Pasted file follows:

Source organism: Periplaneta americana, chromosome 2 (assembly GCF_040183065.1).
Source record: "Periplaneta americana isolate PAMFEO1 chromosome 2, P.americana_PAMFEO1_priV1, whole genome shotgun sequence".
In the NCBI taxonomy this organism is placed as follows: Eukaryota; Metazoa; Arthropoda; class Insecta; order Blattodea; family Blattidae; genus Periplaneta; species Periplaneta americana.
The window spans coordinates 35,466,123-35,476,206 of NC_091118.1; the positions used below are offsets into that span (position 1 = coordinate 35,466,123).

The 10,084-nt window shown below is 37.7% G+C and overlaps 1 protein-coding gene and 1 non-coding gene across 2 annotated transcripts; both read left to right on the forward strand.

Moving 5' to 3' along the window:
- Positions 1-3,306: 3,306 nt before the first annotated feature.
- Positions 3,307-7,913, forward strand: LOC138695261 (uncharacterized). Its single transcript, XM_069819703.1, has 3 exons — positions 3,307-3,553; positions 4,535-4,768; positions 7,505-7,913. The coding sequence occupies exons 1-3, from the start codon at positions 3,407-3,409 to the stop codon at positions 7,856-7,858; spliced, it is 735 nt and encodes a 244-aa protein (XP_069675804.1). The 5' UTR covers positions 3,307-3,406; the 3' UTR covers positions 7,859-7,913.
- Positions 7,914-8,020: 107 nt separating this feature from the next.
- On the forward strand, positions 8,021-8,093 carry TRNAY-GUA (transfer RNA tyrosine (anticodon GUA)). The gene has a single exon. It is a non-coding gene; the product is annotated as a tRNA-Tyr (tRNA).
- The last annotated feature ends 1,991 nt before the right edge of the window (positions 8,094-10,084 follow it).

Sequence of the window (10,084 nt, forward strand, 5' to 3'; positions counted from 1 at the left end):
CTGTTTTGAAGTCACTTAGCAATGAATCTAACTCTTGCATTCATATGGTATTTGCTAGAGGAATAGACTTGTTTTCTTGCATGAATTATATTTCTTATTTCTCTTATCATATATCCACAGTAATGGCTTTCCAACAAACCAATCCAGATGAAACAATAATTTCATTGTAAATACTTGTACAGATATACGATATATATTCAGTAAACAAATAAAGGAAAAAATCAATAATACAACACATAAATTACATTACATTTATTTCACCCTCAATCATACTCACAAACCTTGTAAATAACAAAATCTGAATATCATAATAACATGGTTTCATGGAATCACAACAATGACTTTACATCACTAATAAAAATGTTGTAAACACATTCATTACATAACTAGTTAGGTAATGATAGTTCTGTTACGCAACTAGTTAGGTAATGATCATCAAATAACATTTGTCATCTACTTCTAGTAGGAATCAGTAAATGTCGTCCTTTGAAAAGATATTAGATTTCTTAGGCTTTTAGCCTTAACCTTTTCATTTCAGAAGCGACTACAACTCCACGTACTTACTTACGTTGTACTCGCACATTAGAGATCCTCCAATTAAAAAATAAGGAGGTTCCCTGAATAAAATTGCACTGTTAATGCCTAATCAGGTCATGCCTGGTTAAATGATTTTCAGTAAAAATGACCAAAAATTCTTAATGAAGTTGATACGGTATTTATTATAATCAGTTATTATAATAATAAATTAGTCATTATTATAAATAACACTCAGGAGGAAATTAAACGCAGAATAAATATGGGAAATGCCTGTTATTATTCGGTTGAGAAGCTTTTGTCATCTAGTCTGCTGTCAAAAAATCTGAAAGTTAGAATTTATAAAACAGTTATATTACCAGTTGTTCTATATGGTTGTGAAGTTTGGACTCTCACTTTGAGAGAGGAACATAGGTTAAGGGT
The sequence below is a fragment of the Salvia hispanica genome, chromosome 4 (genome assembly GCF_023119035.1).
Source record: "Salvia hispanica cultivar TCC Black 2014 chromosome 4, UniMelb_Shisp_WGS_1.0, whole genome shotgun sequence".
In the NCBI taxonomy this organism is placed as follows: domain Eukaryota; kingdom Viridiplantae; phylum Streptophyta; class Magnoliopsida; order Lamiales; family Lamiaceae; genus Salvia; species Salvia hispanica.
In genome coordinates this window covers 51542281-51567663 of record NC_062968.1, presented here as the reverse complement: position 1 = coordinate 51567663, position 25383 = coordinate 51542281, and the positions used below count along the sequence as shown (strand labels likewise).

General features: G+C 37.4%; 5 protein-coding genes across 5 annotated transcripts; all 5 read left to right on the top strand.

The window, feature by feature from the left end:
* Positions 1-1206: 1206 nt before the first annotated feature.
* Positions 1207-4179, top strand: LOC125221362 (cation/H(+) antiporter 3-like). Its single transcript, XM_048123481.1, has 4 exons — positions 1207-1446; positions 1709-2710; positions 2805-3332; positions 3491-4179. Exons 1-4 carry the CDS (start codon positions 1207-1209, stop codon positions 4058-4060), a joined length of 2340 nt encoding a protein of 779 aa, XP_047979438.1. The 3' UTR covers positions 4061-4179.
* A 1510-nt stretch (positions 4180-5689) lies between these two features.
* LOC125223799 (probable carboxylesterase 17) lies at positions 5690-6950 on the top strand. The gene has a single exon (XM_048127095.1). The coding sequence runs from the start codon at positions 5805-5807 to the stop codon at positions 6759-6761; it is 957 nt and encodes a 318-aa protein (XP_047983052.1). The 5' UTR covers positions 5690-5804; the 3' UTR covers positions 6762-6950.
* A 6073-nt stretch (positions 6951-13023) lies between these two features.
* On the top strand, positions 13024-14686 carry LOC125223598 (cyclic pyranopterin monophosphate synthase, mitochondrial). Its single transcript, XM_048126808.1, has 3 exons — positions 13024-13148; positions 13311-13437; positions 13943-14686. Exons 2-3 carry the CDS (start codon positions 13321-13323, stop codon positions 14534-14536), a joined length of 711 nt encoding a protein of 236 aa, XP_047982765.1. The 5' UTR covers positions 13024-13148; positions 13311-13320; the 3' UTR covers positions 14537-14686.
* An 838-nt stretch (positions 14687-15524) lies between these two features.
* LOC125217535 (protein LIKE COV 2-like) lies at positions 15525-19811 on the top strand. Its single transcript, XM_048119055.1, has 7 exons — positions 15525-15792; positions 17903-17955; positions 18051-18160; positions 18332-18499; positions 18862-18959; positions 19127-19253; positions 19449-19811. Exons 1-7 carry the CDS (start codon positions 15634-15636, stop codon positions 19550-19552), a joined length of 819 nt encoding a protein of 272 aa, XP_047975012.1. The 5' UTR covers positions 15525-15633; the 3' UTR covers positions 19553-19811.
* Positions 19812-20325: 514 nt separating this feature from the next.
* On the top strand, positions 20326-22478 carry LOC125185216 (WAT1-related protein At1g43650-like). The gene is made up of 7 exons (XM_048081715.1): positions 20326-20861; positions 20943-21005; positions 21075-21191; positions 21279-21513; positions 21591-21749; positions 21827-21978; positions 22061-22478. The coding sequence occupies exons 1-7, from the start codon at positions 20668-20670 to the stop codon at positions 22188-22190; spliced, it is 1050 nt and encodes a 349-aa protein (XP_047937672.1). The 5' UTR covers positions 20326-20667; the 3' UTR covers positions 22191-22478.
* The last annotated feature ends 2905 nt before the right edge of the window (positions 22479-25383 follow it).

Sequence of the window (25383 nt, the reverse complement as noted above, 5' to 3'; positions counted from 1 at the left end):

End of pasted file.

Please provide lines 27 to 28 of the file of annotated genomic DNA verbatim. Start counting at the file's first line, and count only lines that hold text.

* LOC125217535 (protein LIKE COV 2-like) lies at positions 15525-19811 on the top strand. Its single transcript, XM_048119055.1, has 7 exons — positions 15525-15792; positions 17903-17955; positions 18051-18160; positions 18332-18499; positions 18862-18959; positions 19127-19253; positions 19449-19811. Exons 1-7 carry the CDS (start codon positions 15634-15636, stop codon positions 19550-19552), a joined length of 819 nt encoding a protein of 272 aa, XP_047975012.1. The 5' UTR covers positions 15525-15633; the 3' UTR covers positions 19553-19811.
* Positions 19812-20325: 514 nt separating this feature from the next.